Phase 2 takes the line up to Peasebrook Farm bridge a further 800m away. Volunteers heard today that this is just one mile from Broadway, which happily matches the purpose of the vitally important share issue next Easter, Broadway - the last mile.

More ballast will be spread next week.

Friday, 6 November 2015

Third day of ballasting

We're trying to remove the long storage pile at Little Buckland, but more keeps coming from the quarries.

You can see we have taken quite a chunk out of it, as it used to reach almost up to the bridge. Just when you think you are getting somewhere, another lorry turns up. We had 4 today, and another 6 are expected on Monday.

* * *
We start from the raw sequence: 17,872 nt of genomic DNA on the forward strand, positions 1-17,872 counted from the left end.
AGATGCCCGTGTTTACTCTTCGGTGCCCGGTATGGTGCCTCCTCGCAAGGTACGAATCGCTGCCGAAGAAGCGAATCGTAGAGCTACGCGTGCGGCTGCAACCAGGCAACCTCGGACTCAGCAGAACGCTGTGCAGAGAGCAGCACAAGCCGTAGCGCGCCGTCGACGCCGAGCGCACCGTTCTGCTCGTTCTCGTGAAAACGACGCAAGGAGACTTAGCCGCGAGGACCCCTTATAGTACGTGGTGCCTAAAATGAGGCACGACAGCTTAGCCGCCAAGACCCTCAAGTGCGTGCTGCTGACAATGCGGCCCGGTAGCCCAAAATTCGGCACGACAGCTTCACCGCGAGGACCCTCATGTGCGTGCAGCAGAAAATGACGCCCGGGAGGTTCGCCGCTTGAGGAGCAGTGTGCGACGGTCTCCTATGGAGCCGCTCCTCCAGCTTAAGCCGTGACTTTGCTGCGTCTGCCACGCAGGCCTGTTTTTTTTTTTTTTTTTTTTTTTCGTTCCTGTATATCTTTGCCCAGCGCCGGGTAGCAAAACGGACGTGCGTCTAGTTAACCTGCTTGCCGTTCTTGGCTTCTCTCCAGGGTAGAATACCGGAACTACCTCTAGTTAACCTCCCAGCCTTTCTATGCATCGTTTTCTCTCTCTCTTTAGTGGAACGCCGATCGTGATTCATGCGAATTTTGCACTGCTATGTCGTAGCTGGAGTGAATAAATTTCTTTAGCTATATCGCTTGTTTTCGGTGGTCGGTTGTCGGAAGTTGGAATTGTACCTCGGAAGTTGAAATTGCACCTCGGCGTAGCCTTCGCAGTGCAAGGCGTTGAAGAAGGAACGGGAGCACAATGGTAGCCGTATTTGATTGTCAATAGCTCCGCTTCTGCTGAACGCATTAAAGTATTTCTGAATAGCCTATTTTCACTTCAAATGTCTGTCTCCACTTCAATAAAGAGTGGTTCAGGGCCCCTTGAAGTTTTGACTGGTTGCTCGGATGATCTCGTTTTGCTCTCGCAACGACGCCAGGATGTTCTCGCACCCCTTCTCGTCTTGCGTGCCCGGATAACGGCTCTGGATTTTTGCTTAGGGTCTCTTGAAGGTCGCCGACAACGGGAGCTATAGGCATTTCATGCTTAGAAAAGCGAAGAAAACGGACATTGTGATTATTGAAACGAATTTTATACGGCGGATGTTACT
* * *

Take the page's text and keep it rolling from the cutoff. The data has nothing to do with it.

While 2 of us were loading and bringing up the ballast, Steve was in the JCB levelling the dumps from the last two days. He's already done quite well here, this looks almost ready for track laying.

This shot of a load going up gives you an idea of the distance remaining to be covered. We got to the 400m mark, working back from bridge 4, and this is about half way.

This is where we got to after another wet and drizzely day. We reckon the tree on the left is about half way back to bridge 5.

Rail will be dropped on to the 400 sleepers tomorrow Saturday. We have enough rail in store to get us just north of bridge 5. By the time the relay gets there, we need to have cleared the remains of the long pile, and replaced it by Terram and 8 ins of level ballast. We shall probably be on this job for most of next week then.

Thursday, 5 November 2015

Second day of ballasting

Back at Little Buckland today, with a dire weather forecast but high hopes of a second, larger dumper. Alas. No second dumper available, maybe tomorrow (a bit like the sign in the pub, Free Beer Tomorrow)

Operator area....